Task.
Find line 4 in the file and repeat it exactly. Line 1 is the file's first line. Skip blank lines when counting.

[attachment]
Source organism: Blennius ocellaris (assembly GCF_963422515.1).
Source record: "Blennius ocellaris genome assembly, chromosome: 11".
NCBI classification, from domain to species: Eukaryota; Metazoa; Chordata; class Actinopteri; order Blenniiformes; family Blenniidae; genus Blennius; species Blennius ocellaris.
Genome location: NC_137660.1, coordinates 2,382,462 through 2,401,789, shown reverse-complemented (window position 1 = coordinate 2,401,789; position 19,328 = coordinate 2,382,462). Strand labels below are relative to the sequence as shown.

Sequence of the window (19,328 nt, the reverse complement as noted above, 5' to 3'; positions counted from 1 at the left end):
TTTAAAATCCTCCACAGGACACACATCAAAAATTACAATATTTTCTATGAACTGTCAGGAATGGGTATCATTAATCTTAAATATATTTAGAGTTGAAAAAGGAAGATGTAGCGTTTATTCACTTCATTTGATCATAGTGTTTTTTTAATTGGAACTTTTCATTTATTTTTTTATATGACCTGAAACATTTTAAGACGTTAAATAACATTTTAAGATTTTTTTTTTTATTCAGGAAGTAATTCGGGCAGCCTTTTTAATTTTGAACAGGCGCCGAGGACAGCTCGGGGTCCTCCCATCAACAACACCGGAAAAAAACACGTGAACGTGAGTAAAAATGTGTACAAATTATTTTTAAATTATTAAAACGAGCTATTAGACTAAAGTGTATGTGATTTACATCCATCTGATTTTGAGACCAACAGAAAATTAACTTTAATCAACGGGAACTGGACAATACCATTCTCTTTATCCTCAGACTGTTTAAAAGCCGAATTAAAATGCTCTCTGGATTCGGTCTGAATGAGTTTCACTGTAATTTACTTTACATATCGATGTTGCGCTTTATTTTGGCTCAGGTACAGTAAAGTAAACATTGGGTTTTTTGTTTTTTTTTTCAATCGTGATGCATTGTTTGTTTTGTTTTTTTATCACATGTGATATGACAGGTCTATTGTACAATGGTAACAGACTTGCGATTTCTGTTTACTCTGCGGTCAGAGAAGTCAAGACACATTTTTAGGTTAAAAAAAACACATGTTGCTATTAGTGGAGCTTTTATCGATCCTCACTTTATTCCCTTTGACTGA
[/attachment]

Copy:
Genome location: NC_137660.1, coordinates 2,382,462 through 2,401,789, shown reverse-complemented (window position 1 = coordinate 2,401,789; position 19,328 = coordinate 2,382,462). Strand labels below are relative to the sequence as shown.